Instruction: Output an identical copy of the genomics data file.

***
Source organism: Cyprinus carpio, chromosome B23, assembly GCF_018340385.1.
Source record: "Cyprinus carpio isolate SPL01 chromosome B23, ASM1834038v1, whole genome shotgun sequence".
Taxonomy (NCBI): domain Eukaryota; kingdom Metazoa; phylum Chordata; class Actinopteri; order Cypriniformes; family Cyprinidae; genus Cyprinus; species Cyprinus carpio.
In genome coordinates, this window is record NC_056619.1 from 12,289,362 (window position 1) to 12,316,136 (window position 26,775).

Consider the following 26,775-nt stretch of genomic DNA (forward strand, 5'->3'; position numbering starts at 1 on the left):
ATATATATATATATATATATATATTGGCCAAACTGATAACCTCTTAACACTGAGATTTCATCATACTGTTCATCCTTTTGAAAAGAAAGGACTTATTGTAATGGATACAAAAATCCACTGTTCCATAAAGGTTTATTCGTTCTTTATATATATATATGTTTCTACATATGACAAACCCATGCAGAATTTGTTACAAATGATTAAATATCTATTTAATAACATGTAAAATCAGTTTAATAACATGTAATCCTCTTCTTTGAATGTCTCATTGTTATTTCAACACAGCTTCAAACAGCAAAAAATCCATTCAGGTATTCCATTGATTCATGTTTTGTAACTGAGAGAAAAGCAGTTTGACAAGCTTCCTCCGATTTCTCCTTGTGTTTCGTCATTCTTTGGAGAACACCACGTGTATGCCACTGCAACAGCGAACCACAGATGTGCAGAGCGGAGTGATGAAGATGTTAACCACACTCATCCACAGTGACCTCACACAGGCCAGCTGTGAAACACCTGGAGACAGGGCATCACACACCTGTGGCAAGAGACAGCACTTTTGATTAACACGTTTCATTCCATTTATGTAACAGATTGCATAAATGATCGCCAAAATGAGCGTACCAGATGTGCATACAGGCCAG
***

Source organism: Cyprinus carpio, chromosome B23, assembly GCF_018340385.1.
Source record: "Cyprinus carpio isolate SPL01 chromosome B23, ASM1834038v1, whole genome shotgun sequence".
Taxonomy (NCBI): domain Eukaryota; kingdom Metazoa; phylum Chordata; class Actinopteri; order Cypriniformes; family Cyprinidae; genus Cyprinus; species Cyprinus carpio.
In genome coordinates, this window is record NC_056619.1 from 12,289,362 (window position 1) to 12,316,136 (window position 26,775).

Consider the following 26,775-nt stretch of genomic DNA (forward strand, 5'->3'; position numbering starts at 1 on the left):
ATATATATATATATATATATATATTGGCCAAACTGATAACCTCTTAACACTGAGATTTCATCATACTGTTCATCCTTTTGAAAAGAAAGGACTTATTGTAATGGATACAAAAATCCACTGTTCCATAAAGGTTTATTCGTTCTTTATATATATATATGTTTCTACATATGACAAACCCATGCAGAATTTGTTACAAATGATTAAATATCTATTTAATAACATGTAAAATCAGTTTAATAACATGTAATCCTCTTCTTTGAATGTCTCATTGTTATTTCAACACAGCTTCAAACAGCAAAAAATCCATTCAGGTATTCCATTGATTCATGTTTTGTAACTGAGAGAAAAGCAGTTTGACAAGCTTCCTCCGATTTCTCCTTGTGTTTCGTCATTCTTTGGAGAACACCACGTGTATGCCACTGCAACAGCGAACCACAGATGTGCAGAGCGGAGTGATGAAGATGTTAACCACACTCATCCACAGTGACCTCACACAGGCCAGCTGTGAAACACCTGGAGACAGGGCATCACACACCTGTGGCAAGAGACAGCACTTTTGATTAACACGTTTCATTCCATTTATGTAACAGATTGCATAAATGATCGCCAAAATGAGCGTACCAGATGTGCATACAGGCCAG